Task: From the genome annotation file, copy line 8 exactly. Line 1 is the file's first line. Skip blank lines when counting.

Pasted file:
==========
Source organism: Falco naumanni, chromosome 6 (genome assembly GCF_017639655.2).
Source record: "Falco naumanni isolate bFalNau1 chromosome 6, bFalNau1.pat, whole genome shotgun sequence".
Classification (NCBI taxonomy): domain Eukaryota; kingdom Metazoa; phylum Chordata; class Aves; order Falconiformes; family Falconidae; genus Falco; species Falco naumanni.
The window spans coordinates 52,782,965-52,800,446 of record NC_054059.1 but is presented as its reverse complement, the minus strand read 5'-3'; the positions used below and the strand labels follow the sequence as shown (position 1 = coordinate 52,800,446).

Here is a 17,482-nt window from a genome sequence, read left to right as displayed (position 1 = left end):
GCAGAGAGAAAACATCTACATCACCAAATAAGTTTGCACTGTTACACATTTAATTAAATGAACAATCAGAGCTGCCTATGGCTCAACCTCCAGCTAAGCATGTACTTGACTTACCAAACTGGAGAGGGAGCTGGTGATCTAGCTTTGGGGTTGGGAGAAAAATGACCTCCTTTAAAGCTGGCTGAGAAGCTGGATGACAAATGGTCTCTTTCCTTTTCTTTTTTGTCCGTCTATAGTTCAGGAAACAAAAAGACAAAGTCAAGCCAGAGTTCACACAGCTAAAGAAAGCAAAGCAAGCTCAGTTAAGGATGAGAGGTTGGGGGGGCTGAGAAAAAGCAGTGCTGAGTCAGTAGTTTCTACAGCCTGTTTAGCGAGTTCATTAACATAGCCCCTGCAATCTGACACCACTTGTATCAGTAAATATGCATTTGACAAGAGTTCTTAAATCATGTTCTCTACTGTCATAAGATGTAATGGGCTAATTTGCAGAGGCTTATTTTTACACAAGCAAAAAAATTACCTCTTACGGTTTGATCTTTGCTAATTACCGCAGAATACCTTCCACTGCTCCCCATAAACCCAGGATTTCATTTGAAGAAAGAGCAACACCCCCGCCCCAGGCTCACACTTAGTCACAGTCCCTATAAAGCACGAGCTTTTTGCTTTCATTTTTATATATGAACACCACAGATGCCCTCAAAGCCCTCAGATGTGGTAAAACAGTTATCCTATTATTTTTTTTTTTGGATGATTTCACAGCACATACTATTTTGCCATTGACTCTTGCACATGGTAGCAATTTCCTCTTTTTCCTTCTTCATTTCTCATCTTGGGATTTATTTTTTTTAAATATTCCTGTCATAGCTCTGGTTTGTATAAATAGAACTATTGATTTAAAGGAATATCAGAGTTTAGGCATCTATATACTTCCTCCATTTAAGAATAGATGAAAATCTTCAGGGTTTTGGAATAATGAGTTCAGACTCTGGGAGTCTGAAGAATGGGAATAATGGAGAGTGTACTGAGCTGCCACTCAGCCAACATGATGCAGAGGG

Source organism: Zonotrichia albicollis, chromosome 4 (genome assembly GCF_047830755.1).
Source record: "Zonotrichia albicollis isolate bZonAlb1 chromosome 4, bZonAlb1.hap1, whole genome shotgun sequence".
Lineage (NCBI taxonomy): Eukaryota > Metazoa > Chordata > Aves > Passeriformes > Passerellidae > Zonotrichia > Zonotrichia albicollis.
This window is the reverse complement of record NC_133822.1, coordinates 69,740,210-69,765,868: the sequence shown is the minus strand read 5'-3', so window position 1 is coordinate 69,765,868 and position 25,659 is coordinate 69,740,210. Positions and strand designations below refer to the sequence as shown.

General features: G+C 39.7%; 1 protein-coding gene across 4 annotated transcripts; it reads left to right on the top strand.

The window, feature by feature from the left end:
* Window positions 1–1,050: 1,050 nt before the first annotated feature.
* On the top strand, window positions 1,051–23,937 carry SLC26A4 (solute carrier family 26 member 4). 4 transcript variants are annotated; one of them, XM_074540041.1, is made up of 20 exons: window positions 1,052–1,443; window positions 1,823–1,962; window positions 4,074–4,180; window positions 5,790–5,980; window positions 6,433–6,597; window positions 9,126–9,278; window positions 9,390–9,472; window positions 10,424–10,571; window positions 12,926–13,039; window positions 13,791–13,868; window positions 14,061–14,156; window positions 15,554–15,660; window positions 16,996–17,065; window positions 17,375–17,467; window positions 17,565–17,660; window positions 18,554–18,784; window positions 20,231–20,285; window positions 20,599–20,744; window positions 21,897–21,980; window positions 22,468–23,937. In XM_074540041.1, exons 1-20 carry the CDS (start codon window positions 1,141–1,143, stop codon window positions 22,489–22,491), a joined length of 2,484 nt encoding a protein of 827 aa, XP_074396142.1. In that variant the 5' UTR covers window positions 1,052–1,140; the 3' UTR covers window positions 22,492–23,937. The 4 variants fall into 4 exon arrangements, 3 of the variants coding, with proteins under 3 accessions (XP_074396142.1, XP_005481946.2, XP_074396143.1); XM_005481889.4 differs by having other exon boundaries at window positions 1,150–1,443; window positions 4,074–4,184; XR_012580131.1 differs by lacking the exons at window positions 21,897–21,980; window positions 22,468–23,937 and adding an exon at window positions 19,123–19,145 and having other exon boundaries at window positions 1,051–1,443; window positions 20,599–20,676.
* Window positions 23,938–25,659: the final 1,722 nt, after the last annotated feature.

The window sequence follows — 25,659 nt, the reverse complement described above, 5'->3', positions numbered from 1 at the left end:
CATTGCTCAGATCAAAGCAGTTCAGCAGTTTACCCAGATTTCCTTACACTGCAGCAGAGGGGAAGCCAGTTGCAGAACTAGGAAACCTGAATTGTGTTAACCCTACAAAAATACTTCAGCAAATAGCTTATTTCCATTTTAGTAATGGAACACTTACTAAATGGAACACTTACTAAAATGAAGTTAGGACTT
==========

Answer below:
Source record: "Zonotrichia albicollis isolate bZonAlb1 chromosome 4, bZonAlb1.hap1, whole genome shotgun sequence".